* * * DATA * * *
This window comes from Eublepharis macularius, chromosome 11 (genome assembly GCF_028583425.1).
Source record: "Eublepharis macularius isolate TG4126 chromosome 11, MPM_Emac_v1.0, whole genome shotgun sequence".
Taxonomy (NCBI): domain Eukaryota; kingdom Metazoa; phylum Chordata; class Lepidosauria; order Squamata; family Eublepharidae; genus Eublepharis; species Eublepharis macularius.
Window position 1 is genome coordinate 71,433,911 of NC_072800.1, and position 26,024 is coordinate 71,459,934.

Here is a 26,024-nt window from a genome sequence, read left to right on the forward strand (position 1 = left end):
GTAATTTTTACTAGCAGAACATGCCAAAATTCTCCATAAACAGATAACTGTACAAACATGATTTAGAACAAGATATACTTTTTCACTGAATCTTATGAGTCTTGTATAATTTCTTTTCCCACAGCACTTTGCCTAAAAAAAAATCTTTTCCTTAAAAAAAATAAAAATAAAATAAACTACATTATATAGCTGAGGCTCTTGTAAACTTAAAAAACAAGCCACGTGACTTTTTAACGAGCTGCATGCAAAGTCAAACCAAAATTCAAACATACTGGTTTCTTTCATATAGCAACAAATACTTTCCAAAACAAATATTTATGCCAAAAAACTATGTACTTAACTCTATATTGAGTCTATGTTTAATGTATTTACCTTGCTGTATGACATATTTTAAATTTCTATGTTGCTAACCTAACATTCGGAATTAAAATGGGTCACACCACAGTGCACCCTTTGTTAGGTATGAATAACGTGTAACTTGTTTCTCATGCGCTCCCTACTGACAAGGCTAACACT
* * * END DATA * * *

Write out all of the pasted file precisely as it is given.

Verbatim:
This window comes from Eublepharis macularius, chromosome 11 (genome assembly GCF_028583425.1).
Source record: "Eublepharis macularius isolate TG4126 chromosome 11, MPM_Emac_v1.0, whole genome shotgun sequence".
Taxonomy (NCBI): domain Eukaryota; kingdom Metazoa; phylum Chordata; class Lepidosauria; order Squamata; family Eublepharidae; genus Eublepharis; species Eublepharis macularius.
Window position 1 is genome coordinate 71,433,911 of NC_072800.1, and position 26,024 is coordinate 71,459,934.

Here is a 26,024-nt window from a genome sequence, read left to right on the forward strand (position 1 = left end):
GTAATTTTTACTAGCAGAACATGCCAAAATTCTCCATAAACAGATAACTGTACAAACATGATTTAGAACAAGATATACTTTTTCACTGAATCTTATGAGTCTTGTATAATTTCTTTTCCCACAGCACTTTGCCTAAAAAAAAATCTTTTCCTTAAAAAAAATAAAAATAAAATAAACTACATTATATAGCTGAGGCTCTTGTAAACTTAAAAAACAAGCCACGTGACTTTTTAACGAGCTGCATGCAAAGTCAAACCAAAATTCAAACATACTGGTTTCTTTCATATAGCAACAAATACTTTCCAAAACAAATATTTATGCCAAAAAACTATGTACTTAACTCTATATTGAGTCTATGTTTAATGTATTTACCTTGCTGTATGACATATTTTAAATTTCTATGTTGCTAACCTAACATTCGGAATTAAAATGGGTCACACCACAGTGCACCCTTTGTTAGGTATGAATAACGTGTAACTTGTTTCTCATGCGCTCCCTACTGACAAGGCTAACACT